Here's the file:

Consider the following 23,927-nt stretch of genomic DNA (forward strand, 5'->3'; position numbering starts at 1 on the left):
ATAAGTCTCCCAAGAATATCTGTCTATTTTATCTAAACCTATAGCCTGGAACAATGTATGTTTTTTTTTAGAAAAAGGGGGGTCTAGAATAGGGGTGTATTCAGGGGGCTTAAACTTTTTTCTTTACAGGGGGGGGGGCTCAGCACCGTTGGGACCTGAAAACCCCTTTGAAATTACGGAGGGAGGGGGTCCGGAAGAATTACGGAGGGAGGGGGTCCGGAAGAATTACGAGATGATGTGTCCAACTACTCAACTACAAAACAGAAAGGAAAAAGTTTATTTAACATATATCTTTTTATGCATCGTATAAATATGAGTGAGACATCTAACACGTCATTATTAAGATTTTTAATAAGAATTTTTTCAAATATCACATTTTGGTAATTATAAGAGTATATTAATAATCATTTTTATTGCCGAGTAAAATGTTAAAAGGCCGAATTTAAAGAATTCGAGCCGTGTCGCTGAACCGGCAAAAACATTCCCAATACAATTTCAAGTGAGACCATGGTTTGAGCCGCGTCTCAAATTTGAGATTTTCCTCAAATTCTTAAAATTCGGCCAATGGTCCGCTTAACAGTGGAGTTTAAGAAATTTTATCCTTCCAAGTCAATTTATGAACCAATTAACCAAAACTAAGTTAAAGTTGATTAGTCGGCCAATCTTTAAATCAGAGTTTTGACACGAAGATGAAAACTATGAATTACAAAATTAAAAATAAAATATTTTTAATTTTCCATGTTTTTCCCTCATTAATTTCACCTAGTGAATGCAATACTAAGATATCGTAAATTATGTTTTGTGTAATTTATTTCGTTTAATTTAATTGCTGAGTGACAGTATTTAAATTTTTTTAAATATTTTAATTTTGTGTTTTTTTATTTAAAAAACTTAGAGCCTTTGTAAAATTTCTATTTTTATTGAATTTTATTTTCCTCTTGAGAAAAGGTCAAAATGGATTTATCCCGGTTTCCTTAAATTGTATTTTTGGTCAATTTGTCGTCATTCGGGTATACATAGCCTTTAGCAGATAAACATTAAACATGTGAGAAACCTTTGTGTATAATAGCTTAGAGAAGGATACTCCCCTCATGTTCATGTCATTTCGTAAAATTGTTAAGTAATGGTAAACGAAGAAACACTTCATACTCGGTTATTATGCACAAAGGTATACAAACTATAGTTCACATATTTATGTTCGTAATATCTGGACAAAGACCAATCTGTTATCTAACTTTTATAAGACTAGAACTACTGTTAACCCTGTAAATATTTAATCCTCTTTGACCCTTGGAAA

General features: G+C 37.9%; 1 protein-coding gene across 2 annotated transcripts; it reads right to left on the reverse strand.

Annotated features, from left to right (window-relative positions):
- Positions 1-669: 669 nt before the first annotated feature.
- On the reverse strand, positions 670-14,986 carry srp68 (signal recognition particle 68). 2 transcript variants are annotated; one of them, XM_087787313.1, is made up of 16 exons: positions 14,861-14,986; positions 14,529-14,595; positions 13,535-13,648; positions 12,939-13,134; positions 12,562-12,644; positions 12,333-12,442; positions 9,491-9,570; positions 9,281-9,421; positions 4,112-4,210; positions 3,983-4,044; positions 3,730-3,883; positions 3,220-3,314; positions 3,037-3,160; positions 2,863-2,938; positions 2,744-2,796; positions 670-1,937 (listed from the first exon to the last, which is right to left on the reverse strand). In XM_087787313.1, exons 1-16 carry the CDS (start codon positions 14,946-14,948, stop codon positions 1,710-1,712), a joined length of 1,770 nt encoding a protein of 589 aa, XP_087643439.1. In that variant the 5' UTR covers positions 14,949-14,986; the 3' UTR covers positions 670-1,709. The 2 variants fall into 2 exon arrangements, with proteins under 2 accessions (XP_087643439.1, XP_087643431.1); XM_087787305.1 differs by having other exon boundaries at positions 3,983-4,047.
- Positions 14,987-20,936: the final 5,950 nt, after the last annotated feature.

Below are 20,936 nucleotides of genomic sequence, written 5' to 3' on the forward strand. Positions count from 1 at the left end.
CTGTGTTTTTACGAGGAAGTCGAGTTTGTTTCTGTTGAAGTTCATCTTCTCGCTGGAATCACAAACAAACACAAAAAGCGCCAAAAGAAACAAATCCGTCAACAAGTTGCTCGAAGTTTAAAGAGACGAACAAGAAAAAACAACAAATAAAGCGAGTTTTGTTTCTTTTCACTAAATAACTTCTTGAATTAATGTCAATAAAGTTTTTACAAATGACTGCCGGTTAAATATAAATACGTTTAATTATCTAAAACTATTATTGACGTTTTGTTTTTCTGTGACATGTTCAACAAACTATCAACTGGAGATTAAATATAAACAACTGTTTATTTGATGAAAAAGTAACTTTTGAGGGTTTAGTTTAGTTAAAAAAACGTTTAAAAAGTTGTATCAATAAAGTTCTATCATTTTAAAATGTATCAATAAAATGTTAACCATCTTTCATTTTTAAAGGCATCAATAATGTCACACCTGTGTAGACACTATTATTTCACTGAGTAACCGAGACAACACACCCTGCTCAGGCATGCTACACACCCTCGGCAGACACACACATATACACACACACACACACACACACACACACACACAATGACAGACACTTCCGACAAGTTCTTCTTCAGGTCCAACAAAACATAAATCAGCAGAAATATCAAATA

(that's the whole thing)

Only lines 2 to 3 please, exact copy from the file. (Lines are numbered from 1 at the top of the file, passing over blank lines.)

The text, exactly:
ATAAGTCTCCCAAGAATATCTGTCTATTTTATCTAAACCTATAGCCTGGAACAATGTATGTTTTTTTTTAGAAAAAGGGGGGTCTAGAATAGGGGTGTATTCAGGGGGCTTAAACTTTTTTCTTTACAGGGGGGGGGGCTCAGCACCGTTGGGACCTGAAAACCCCTTTGAAATTACGGAGGGAGGGGGTCCGGAAGAATTACGGAGGGAGGGGGTCCGGAAGAATTACGAGATGATGTGTCCAACTACTCAACTACAAAACAGAAAGGAAAAAGTTTATTTAACATATATCTTTTTATGCATCGTATAAATATGAGTGAGACATCTAACACGTCATTATTAAGATTTTTAATAAGAATTTTTTCAAATATCACATTTTGGTAATTATAAGAGTATATTAATAATCATTTTTATTGCCGAGTAAAATGTTAAAAGGCCGAATTTAAAGAATTCGAGCCGTGTCGCTGAACCGGCAAAAACATTCCCAATACAATTTCAAGTGAGACCATGGTTTGAGCCGCGTCTCAAATTTGAGATTTTCCTCAAATTCTTAAAATTCGGCCAATGGTCCGCTTAACAGTGGAGTTTAAGAAATTTTATCCTTCCAAGTCAATTTATGAACCAATTAACCAAAACTAAGTTAAAGTTGATTAGTCGGCCAATCTTTAAATCAGAGTTTTGACACGAAGATGAAAACTATGAATTACAAAATTAAAAATAAAATATTTTTAATTTTCCATGTTTTTCCCTCATTAATTTCACCTAGTGAATGCAATACTAAGATATCGTAAATTATGTTTTGTGTAATTTATTTCGTTTAATTTAATTGCTGAGTGACAGTATTTAAATTTTTTTAAATATTTTAATTTTGTGTTTTTTTATTTAAAAAACTTAGAGCCTTTGTAAAATTTCTATTTTTATTGAATTTTATTTTCCTCTTGAGAAAAGGTCAAAATGGATTTATCCCGGTTTCCTTAAATTGTATTTTTGGTCAATTTGTCGTCATTCGGGTATACATAGCCTTTAGCAGATAAACATTAAACATGTGAGAAACCTTTGTGTATAATAGCTTAGAGAAGGATACTCCCCTCATGTTCATGTCATTTCGTAAAATTGTTAAGTAATGGTAAACGAAGAAACACTTCATACTCGGTTATTATGCACAAAGGTATACAAACTATAGTTCACATATTTATGTTCGTAATATCTGGACAAAGACCAATCTGTTATCTAACTTTTATAAGACTAGAACTACTGTTAACCCTGTAAATATTTAATCCTCTTTGACCCTTGGAAA

General features: G+C 37.9%; 1 protein-coding gene across 2 annotated transcripts; it reads right to left on the reverse strand.